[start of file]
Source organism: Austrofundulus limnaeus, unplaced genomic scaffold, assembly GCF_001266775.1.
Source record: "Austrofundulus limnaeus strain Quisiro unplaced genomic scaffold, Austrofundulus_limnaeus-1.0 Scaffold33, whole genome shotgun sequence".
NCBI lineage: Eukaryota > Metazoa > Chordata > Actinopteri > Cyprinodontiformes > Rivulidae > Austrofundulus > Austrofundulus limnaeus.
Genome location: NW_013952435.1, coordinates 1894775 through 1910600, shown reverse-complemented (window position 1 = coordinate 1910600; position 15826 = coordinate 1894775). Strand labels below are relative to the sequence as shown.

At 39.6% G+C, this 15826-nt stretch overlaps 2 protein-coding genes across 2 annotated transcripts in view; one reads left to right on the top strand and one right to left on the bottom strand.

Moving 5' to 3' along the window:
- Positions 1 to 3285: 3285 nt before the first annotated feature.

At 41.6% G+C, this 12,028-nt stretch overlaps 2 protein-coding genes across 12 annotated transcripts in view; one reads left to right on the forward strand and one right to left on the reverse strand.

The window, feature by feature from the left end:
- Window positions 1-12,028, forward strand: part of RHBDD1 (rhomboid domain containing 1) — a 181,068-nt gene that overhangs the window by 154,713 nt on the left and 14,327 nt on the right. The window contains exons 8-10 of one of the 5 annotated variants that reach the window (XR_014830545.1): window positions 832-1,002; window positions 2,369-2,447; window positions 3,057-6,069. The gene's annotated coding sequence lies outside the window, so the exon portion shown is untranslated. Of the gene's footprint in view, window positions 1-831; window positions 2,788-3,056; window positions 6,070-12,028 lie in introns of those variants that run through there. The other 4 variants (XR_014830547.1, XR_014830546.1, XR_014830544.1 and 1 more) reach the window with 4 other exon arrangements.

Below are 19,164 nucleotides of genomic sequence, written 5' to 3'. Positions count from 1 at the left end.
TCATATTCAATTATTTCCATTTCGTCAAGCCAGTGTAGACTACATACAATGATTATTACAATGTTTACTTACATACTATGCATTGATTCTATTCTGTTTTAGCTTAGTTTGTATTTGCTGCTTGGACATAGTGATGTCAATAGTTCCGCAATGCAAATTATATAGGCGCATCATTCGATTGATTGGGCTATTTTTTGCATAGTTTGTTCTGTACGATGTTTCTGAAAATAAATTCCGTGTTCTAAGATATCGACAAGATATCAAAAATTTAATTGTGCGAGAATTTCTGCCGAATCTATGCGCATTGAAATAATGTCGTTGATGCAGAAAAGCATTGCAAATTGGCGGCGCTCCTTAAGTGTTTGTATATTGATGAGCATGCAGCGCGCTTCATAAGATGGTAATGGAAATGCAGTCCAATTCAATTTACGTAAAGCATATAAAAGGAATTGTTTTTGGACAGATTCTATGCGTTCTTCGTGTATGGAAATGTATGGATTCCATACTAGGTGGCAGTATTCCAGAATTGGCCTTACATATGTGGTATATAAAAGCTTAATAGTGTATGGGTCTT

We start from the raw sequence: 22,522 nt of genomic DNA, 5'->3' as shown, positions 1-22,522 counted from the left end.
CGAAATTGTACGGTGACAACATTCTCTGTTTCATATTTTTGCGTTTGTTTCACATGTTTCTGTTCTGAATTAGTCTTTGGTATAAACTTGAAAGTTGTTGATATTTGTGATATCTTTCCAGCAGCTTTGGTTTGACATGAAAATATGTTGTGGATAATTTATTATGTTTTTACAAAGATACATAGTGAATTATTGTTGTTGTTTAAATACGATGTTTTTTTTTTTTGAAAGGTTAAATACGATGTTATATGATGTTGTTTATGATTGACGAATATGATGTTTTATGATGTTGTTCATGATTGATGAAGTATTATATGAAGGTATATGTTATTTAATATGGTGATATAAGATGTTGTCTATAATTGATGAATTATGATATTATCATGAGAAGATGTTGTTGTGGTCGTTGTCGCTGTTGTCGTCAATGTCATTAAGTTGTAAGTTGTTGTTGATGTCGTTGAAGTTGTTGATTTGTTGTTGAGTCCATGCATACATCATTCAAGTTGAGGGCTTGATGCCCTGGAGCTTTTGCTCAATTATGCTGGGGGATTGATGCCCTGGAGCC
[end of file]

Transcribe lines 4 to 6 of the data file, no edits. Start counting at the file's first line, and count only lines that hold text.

Genome location: NW_013952435.1, coordinates 1894775 through 1910600, shown reverse-complemented (window position 1 = coordinate 1910600; position 15826 = coordinate 1894775). Strand labels below are relative to the sequence as shown.

At 39.6% G+C, this 15826-nt stretch overlaps 2 protein-coding genes across 2 annotated transcripts in view; one reads left to right on the top strand and one right to left on the bottom strand.

Moving 5' to 3' along the window: